"I’m just trying to stay focused, stick to the training and what got
me here, take things in stride, get in there, and enjoy the experience." - Jordan Mein
On Monday, March 18, Jordan Mein was in the gym training.
Considering that he’s a professional fighter that competes in the UFC’s welterweight division, the fact that he was hitting the heavy bag and getting some time in on the mats on a Monday afternoon seems normal enough. What makes that particular entry from the 23-year-old Lethbridge, Alberta native’s daily activity log a little more interesting is that two nights earlier, the Canadian Martial Arts Centre product was standing inside the Octagon in Montreal, earning his first win on the sport’s biggest stage in spectacular fashion.
At UFC 158, Mein became the first person to finish veteran Dan Miller, earning a stoppage win over the Whippany, New Jersey resident with just 18 seconds remaining the first round. As impressive as the finishing sequence was, it almost never happened, as Miller caught Mein in an armbar early on in the round, forcing his young, but experienced, opponent to find an escape.
“I wasn’t really thinking when the armbar came on; I was just kind of reacting,” admits Mein with a laugh while soaking in the sun on a weekday afternoon not too long after the bout. “Then once I watched the fight after, I realized how tight the armbar was. It kind of set in afterwards; my elbow was kind of stiff for two or three days.”
After getting free of the nearly-finished submission attempt, Mein went on the offensive, dropping Miller with a straight left down the pipe midway through the frame. A few minutes later, the referee was stepping in to wave off the fight, the serious look on Mein’s face replaced with one of satisfaction and excitement.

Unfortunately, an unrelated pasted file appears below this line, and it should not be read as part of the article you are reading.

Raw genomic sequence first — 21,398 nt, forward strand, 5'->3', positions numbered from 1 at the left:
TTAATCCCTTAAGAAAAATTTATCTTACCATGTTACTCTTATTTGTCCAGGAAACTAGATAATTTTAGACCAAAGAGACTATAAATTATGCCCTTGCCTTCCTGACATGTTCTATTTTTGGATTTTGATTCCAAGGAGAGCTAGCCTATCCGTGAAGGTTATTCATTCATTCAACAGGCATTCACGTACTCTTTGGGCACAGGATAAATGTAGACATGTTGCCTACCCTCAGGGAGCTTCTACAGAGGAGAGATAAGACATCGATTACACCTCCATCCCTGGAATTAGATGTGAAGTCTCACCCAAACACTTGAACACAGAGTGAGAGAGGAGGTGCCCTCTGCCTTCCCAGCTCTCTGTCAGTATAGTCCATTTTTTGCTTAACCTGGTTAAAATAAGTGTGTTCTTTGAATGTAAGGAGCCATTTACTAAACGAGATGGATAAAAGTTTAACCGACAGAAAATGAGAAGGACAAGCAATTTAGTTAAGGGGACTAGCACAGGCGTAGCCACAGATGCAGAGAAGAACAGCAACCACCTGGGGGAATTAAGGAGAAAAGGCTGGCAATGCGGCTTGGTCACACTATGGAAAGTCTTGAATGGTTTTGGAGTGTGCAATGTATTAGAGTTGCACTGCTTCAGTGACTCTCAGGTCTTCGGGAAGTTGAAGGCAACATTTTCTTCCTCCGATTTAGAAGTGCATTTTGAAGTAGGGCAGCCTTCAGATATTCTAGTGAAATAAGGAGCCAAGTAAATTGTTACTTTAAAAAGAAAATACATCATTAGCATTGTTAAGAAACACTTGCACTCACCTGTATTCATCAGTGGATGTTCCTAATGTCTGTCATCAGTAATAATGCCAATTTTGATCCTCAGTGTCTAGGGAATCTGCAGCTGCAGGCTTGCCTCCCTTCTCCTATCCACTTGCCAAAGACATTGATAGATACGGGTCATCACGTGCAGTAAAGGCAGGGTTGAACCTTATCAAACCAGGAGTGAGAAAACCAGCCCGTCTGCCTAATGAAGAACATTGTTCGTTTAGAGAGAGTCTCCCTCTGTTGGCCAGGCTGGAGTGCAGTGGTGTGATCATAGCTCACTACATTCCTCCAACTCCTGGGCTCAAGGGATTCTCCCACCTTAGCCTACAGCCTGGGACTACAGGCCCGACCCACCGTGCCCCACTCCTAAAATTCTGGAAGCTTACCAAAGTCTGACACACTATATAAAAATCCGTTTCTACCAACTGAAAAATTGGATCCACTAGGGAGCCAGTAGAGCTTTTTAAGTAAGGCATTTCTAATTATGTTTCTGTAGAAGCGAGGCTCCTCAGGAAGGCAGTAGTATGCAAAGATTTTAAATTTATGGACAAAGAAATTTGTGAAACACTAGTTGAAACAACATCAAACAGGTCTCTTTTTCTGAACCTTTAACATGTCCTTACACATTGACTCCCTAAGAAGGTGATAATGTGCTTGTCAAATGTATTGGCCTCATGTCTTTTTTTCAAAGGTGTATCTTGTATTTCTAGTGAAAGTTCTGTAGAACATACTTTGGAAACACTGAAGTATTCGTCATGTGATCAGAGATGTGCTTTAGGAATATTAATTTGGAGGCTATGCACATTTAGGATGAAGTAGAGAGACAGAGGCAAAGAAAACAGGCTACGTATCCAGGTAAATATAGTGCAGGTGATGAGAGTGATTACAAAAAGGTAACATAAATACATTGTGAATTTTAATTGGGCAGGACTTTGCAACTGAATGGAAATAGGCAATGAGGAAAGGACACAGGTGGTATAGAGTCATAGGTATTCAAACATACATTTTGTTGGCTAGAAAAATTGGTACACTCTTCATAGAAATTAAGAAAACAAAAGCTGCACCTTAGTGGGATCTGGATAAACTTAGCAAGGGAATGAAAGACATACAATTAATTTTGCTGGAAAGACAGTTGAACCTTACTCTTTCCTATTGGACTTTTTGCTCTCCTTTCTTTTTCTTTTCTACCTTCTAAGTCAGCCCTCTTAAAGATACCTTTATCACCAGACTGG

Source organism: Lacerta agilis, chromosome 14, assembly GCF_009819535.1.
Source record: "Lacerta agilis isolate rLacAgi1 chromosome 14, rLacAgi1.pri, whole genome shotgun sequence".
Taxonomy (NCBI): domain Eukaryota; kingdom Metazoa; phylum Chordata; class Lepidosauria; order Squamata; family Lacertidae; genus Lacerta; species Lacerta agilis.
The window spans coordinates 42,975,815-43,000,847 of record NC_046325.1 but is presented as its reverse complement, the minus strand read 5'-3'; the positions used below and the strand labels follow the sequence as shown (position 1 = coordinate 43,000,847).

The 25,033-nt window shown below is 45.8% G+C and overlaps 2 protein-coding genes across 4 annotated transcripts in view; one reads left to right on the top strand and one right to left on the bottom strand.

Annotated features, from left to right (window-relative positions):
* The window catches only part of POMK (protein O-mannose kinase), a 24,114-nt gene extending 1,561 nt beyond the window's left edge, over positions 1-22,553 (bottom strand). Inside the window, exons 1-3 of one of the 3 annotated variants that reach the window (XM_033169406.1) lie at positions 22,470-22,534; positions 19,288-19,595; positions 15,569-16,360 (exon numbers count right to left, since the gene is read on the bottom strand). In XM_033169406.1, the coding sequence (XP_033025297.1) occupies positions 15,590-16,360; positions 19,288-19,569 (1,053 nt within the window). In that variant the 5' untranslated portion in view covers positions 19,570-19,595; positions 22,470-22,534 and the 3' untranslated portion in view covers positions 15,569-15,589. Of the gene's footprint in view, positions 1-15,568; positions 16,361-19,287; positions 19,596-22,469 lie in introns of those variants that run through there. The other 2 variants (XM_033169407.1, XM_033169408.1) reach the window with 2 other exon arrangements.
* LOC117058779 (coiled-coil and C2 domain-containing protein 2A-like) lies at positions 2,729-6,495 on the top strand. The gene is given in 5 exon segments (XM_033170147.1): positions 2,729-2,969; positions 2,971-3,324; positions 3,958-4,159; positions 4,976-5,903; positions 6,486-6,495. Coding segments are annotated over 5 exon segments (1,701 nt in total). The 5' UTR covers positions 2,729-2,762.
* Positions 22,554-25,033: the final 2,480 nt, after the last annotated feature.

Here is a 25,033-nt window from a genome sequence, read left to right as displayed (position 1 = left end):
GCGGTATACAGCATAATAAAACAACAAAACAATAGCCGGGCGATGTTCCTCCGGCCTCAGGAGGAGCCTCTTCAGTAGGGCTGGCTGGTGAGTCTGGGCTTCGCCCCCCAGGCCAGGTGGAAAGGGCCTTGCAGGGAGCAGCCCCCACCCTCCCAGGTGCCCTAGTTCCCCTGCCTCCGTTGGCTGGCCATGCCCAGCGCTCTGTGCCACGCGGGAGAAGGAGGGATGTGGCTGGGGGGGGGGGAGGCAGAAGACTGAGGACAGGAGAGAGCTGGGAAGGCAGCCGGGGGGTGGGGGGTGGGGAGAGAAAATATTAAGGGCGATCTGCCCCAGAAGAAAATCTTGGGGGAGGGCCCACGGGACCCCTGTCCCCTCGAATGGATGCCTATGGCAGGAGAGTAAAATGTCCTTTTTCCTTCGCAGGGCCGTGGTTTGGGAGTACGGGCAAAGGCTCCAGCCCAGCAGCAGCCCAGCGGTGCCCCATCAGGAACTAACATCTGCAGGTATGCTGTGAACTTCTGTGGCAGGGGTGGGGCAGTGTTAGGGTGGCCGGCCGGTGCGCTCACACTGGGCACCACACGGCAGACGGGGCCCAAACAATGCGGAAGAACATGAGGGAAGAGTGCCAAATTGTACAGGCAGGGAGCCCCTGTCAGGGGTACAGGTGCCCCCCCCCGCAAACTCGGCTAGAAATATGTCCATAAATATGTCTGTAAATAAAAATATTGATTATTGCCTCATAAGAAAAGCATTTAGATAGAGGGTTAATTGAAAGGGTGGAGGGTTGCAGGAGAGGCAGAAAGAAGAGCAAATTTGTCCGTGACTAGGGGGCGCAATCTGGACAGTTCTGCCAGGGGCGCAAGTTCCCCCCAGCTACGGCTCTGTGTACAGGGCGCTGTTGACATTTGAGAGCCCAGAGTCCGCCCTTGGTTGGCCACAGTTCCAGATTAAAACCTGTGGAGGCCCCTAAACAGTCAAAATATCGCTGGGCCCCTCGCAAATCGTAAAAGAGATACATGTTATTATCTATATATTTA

“I was super-happy; I had so much fun out there,” says Mein, who pushed his professional record to a 27-8 with the victory. “It was exhilarating – not just the fight, but the whole event.
“Weigh ins were pretty exciting; Montreal has some crazy fans, and they had that place packed for weigh ins. Once that was over with, I got the fun part started the next day when I got to fight. Stepping into the Octagon in front of that many people screaming and freaking out was a great experience, and I’m really glad I got to do it.
“The nerves were still there – you’ve still got to deal with the nerves and the pressure and whatnot – but that’s also why it’s such a high to win because you’re overcoming all those things,” he adds. “Fighting in Montreal, I’ve been there plenty, and it’s kind of a second home as far as fights go, so it was a big advantage get my first win in Canada, and have lots of friends and family there. That was a big bonus. It’s really exciting to me that I can entertain all my friends and family that are in the building that are freaking out when I get stuck in an armbar, and then they’re jumping up and going crazy when I win. That means a lot to me.”
Mein’s career started with a loss to fellow Canadian UFC welterweight contender Rory MacDonald when the two were still teenagers, and in the six-plus years since, he’s added another 34 fights to his resume. He cut his teeth trekking across Canada, fighting in smaller shows, gaining as much experience as he could, often competing in consecutive months.
Now that he’s made it to the UFC, the seasoned veteran who still barely has to shave more than twice a week isn’t changing his approach. Less than a week after dispatching Miller, the UFC tabbed Mein to replace Dan Hardy in the opening bout of this weekend’s UFC on FOX fight card in San Jose, California.
“I think it was (on the) Thursday that my dad asked me if I wanted to do it, and I said, `Yeah, definitely.’ I was healthy, and I got right back to training (that) Monday, so I figured why not? Let’s keep rolling. I’m feeling great, and I want to go through it again; it was a super-good time.